The architects are also planning some hi-tech gadgetry. The 50,000 inhabitants, and everyone who works there, will move around on one of three levels. A light railway will whizz people to and from Masdar to Abu Dhabi city’s forest of glass and steel towers. A second level is reserved for pedestrians, and a third for “personalised rapid transport pods,” described by Evenden as “little vehicles like driverless personal taxis which run on tracks or magnetic discs in the road”. He added: “It’s a tried technology. They are in production in Holland, and used to move containers around in Rotterdam port.”

No clues have been given about the city’s cost, how it will be socially organised and who will live there, but money is clearly no object. Abu Dhabi, the capital of the Emirates, is vying with neighbour Dubai to be the most dazzling Gulf city, and the environment is seen as the new card in the deck.

With at least $1 trillion invested abroad and sitting on nearly 100 billion barrels of oil, Abu Dhabi is the richest city in the world. Its 420,000 inhabitants are theoretically worth about $17 million each, and they are responsible for more greenhouse-gas emissions per capita than any other population in the world.

Abu Dhabi is keen to manufacture thin-film solar panels to make Masdar a centre of the global solar energy manufacturing industry.

“This will be the global capital of the renewable energy revolution. It’s the first oil producing nation to have taken such a significant step towards sustainable living,” said Jean-Paul Jeanrenaud, director of WWF’s One Planet Living initiative, which aims to develop sustainable communities globally. But critics said Masdar is a fig leaf for the rest of the Gulf region, heartland of the world’s fossil-fuel extraction.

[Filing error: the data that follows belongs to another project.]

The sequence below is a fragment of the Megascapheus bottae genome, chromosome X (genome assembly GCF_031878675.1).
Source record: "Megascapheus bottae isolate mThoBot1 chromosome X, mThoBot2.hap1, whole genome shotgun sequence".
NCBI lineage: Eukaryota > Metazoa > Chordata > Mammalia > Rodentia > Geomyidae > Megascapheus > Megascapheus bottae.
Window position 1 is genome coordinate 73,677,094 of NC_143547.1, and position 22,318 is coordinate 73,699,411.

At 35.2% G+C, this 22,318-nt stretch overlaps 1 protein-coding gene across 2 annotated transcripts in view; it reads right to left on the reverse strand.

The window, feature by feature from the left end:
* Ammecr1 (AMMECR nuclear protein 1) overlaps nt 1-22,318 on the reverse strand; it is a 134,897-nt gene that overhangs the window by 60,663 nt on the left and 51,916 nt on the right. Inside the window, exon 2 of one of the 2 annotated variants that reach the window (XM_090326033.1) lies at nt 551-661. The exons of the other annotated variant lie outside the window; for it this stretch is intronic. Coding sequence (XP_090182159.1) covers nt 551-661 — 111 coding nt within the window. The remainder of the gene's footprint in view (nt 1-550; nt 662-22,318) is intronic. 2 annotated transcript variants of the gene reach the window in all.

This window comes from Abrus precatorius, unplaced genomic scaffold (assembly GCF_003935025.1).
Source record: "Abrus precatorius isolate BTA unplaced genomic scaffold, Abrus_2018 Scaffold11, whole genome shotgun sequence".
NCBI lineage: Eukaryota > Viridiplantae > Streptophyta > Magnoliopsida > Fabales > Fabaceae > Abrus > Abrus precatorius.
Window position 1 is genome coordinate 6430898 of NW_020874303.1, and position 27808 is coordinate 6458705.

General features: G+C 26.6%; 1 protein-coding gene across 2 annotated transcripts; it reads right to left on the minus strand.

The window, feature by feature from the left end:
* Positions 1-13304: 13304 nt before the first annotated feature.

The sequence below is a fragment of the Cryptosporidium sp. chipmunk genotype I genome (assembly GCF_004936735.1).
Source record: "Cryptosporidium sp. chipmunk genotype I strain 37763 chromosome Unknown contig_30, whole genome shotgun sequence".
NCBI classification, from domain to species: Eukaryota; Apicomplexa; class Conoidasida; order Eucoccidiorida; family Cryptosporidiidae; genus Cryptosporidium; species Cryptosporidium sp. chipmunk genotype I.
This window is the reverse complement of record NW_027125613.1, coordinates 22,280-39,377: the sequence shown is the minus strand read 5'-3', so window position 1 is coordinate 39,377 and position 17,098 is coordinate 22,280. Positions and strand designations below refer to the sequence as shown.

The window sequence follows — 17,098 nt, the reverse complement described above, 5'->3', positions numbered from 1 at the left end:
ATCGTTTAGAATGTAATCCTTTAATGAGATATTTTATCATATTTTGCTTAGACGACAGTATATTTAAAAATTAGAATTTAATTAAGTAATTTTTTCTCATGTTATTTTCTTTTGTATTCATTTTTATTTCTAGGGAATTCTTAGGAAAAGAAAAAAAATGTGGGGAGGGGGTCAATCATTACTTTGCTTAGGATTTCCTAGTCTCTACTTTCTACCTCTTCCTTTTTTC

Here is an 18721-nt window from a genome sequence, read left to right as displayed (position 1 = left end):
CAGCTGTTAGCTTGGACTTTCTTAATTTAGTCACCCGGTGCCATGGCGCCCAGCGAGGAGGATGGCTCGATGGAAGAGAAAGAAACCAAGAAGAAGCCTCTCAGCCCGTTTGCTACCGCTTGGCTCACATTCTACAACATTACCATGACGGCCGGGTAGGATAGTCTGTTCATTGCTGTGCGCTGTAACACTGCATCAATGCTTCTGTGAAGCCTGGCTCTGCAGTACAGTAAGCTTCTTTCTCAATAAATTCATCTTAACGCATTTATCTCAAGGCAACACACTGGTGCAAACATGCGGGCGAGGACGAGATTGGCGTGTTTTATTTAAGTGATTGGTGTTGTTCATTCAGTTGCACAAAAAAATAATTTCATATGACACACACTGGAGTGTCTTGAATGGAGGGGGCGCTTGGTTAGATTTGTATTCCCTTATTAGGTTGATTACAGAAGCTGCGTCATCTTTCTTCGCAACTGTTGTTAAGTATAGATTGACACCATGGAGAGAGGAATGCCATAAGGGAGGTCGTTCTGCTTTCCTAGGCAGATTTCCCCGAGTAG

“The numbers must be put into perspective,” said Tony Juniper, director of Friends of the Earth (FoE). “They are spending welcome billions of dollars on renewables but trillions are still going into climate-changing oil economies. The future is the sun and renewables but there is no time to wait for this revolution.”

How will it work?

Zero carbon — 100% of energy supplied by renewables — photovoltaics, concentrated solar power, wind, waste-to-energy and other technologies.

Zero waste — 99% diversion of waste from landfill, reuse of waste, composting.

Sustainable transport — Zero emissions from transport in the city.

Building — As much as possible using recycled or certified materials.

Water — Per capita consumption to be 50% less than average. All waste water to be reused. Drinking water to be desalinated with solar energy.

Equity and fair trade — Fair wages for all workers who are employed to build the city.

Copyright Guardian News & Media Ltd 2008